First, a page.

SpaceX's next-generation reusable rocket roars in tie-down test

Apr 02, 2014 by Elizabeth Howell, Universe Today
The first stage of SpaceX’s F9R rocket was tested in a “static fire” in March 2014. Credit: SpaceX/YouTube (screenshot)

As SpaceX pursues its quest of rocket reusability, it recently subjected the first stage of its next generation Falcon 9 rocket (called the Falcon 9-reusable or F9R) to a tie-down test ahead of some more heavy-duty work in the coming months and years. Early indications are that the test was a success, the firm said.

Details of the rocket are still scance on the SpaceX's website, but the California-based company said that the rocket would generate about a million pounds of thrust at , and 1.5 million pounds in space. It's also a sort of follow-on from the leaping reusable Grasshopper rocket that retired last year.

Rockets are usually the "throwaway" items in a flight, but SpaceX is betting that by creating a reusable one that it will save on launch costs in the long run. (The rocket has been tested before, such as this long-duration one last June.)

"F9R test flights in New Mexico will allow us to test at higher altitudes than we are permitted for at our test site in Texas, to do more with unpowered guidance and to prove out landing cases that are more-flight like," SpaceX stated in the YouTube video description.

This video is not supported by your browser at this time.

SpaceX's next launch to the space station was supposed to be in March, but it was scrubbed due to a radar outage that is affecting several launches. You can read more about the Falcon 9 's development (including the addition of landing legs) in this recent Universe Today article by Ken Kremer.

Explore further: Scars on Mars from 2012 rover landing fade—usually

Related Stories

SpaceX signs 1st customer for big new rocket

May 29, 2012

(AP) — Space Exploration Technologies says it has signed its first commercial contract for a new rocket that will be more powerful than the one that launched the company's Dragon capsule to the International Space Station ...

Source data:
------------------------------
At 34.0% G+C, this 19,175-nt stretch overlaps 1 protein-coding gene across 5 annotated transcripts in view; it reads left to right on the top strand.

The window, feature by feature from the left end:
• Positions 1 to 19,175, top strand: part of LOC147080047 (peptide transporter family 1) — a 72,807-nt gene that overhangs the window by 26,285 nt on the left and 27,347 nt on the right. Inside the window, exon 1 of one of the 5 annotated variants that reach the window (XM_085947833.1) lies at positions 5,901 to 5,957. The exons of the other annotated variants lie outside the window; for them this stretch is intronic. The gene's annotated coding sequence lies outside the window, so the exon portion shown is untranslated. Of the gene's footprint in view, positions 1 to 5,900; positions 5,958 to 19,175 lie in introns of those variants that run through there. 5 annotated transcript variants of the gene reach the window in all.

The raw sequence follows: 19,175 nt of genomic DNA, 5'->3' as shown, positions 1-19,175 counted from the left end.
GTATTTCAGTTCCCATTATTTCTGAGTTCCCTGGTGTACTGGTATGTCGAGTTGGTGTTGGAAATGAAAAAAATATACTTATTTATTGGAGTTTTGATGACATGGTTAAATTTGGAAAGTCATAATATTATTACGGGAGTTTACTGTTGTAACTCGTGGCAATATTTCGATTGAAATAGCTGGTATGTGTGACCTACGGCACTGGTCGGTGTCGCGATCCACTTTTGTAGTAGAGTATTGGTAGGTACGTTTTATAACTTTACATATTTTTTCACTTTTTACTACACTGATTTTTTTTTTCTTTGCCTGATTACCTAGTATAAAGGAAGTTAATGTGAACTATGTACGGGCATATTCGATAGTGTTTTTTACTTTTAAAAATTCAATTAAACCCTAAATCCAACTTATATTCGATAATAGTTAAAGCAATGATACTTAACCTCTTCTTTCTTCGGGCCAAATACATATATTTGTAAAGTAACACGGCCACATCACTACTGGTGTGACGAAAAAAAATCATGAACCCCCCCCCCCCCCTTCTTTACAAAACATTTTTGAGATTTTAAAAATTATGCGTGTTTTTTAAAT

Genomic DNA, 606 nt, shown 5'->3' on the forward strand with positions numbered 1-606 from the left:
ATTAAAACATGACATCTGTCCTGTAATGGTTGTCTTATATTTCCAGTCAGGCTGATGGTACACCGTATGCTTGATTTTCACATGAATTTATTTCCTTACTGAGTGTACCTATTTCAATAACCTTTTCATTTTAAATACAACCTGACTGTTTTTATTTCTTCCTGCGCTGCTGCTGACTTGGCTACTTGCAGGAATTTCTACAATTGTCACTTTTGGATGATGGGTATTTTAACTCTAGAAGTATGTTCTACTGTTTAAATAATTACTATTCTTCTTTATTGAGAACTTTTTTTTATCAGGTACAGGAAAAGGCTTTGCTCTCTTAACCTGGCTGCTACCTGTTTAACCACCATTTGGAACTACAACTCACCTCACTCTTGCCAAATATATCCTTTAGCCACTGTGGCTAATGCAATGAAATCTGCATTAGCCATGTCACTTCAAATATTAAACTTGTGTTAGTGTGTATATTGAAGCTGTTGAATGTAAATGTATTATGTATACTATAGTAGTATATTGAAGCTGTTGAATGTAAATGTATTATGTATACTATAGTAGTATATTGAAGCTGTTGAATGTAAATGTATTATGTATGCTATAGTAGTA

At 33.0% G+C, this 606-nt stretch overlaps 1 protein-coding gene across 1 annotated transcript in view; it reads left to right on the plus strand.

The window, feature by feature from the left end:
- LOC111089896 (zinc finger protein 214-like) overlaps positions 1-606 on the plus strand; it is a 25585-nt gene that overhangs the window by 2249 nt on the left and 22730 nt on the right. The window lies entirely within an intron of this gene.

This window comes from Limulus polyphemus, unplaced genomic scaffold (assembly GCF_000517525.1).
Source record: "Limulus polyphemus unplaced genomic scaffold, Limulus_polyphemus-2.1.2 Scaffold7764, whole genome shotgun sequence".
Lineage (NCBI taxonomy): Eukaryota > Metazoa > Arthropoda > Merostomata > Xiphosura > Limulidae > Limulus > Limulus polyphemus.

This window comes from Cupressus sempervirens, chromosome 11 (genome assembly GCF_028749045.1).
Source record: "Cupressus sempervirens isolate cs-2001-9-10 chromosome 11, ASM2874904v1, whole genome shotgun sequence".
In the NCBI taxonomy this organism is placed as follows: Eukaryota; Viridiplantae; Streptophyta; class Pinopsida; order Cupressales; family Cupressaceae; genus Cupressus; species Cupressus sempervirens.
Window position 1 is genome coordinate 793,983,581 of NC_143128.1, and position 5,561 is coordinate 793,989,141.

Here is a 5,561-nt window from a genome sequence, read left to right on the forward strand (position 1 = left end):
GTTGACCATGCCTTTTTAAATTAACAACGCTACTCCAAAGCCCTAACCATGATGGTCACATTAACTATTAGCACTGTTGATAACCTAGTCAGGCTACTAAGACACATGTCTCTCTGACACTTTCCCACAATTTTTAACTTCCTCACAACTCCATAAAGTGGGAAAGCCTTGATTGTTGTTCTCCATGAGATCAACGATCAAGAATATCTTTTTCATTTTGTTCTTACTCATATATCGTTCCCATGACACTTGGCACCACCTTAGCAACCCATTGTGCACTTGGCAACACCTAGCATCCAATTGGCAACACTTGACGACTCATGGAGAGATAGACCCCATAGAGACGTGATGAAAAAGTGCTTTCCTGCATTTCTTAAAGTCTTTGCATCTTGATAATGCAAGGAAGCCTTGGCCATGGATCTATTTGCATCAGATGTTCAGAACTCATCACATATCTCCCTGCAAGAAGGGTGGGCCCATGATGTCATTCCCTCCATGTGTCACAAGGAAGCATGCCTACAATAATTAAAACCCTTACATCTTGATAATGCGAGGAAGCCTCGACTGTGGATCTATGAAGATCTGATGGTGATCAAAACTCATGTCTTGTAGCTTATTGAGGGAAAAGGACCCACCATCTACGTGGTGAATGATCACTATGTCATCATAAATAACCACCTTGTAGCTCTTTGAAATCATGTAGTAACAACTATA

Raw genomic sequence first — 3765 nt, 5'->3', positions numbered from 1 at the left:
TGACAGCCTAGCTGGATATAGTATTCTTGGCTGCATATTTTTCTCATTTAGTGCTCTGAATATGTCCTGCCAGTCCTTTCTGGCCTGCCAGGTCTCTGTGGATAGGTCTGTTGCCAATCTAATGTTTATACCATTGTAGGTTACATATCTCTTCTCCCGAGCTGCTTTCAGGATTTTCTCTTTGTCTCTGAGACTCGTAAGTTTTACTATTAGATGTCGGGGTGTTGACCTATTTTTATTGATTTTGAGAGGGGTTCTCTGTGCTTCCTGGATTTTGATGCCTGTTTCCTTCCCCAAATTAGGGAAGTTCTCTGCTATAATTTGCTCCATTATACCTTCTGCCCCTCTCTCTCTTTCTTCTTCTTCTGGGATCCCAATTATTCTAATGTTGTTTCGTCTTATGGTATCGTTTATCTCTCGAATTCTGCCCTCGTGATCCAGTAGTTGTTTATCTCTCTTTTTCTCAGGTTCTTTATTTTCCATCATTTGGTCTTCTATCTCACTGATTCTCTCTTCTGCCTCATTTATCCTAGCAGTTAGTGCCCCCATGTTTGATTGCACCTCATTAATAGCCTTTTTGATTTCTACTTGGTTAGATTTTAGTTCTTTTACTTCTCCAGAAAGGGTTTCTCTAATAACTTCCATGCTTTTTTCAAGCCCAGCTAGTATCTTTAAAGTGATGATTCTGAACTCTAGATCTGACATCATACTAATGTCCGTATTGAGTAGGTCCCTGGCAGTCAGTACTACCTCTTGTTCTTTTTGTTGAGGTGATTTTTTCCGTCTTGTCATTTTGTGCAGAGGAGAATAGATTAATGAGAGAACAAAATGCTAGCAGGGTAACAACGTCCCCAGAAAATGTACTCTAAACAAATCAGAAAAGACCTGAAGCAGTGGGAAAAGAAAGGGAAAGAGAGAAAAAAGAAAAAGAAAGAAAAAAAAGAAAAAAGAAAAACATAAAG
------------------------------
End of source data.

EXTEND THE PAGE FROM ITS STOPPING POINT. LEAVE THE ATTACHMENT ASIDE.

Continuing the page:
SpaceX Grasshopper takes a leap into a 'ring of fire'

Mar 12, 2013

Last week, SpaceX's Grasshopper took its highest leap ever, doubling its past flights. On March 7, 2013, the vertical and takeoff and landing (VTVL) vehicle, rose 24 stories or 80.1 meters (262.8 feet), hovered ...

Recommended for you

It's 'full spin ahead' for NASA soil moisture mapper

1 hour ago

The 20-foot (6-meter) "golden lasso" reflector antenna atop NASA's new Soil Moisture Active Passive (SMAP) observatory is now ready to wrangle up high-resolution global soil moisture data, following the successful ...

What drives the solar cycle?

1 hour ago

You can be thankful that we bask in the glow of a relatively placid star. Currently about halfway along its 10 billion year career on the Main Sequence, our sun fuses hydrogen into helium in a battle against ...

MESSENGER completes 4,000th orbit of Mercury

1 hour ago

On March 25, the MESSENGER spacecraft completed its 4,000th orbit of Mercury, and the lowest point in its orbit continues to move closer to the planet than ever before. The orbital phase of the MESSENGER ...

ESA recovers IXV spaceplane

1 hour ago

ESA's recovered IXV spaceplane arrived at the Port of Livorno in Italy yesterday and is set to be taken to Turin for final analysis.

User comments : 1

Adjust slider to filter visible comments by rank

Display comments: newest first

GSwift7
not rated yet Apr 03, 2014
This could be very cool, if it turns out to be financially beneficial and safely workable. If SpaceX is able to get a significant cost lead against competition, it'll help them fund their other efforts, such as the Falcon Heavy and the Dragon Crew Capsule. Taking the idea a step farther, if this technology can be tranfered to the Dragon Heavy, it might really make a difference in what we can afford to do in higher orbits.

Please sign in to add a comment. Registration is free, and takes less than a minute. Read more

Click here to reset your password.
Sign in to get notified via email when new comments are made.